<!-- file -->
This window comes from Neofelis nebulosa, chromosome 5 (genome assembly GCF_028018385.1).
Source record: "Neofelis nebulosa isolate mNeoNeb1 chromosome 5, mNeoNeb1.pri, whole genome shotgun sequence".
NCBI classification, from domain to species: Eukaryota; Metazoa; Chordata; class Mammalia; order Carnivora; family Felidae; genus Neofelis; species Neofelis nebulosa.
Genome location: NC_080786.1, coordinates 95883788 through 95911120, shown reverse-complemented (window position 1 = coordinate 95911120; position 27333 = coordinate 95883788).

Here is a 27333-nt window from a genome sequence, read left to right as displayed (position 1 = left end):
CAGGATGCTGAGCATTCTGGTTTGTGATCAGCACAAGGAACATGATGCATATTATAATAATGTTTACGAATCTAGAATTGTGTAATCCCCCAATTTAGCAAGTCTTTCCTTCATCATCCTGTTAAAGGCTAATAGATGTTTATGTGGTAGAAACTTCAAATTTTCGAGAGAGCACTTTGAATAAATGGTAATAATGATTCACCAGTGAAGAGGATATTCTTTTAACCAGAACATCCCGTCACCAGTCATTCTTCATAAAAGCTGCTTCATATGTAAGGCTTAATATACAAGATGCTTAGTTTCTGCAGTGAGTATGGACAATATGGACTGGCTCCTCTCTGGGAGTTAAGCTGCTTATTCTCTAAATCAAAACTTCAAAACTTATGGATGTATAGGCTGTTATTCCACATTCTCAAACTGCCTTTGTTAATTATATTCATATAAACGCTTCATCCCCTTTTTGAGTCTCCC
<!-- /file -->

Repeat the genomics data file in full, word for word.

This window comes from Neofelis nebulosa, chromosome 5 (genome assembly GCF_028018385.1).
Source record: "Neofelis nebulosa isolate mNeoNeb1 chromosome 5, mNeoNeb1.pri, whole genome shotgun sequence".
NCBI classification, from domain to species: Eukaryota; Metazoa; Chordata; class Mammalia; order Carnivora; family Felidae; genus Neofelis; species Neofelis nebulosa.
Genome location: NC_080786.1, coordinates 95883788 through 95911120, shown reverse-complemented (window position 1 = coordinate 95911120; position 27333 = coordinate 95883788).

Here is a 27333-nt window from a genome sequence, read left to right as displayed (position 1 = left end):
CAGGATGCTGAGCATTCTGGTTTGTGATCAGCACAAGGAACATGATGCATATTATAATAATGTTTACGAATCTAGAATTGTGTAATCCCCCAATTTAGCAAGTCTTTCCTTCATCATCCTGTTAAAGGCTAATAGATGTTTATGTGGTAGAAACTTCAAATTTTCGAGAGAGCACTTTGAATAAATGGTAATAATGATTCACCAGTGAAGAGGATATTCTTTTAACCAGAACATCCCGTCACCAGTCATTCTTCATAAAAGCTGCTTCATATGTAAGGCTTAATATACAAGATGCTTAGTTTCTGCAGTGAGTATGGACAATATGGACTGGCTCCTCTCTGGGAGTTAAGCTGCTTATTCTCTAAATCAAAACTTCAAAACTTATGGATGTATAGGCTGTTATTCCACATTCTCAAACTGCCTTTGTTAATTATATTCATATAAACGCTTCATCCCCTTTTTGAGTCTCCC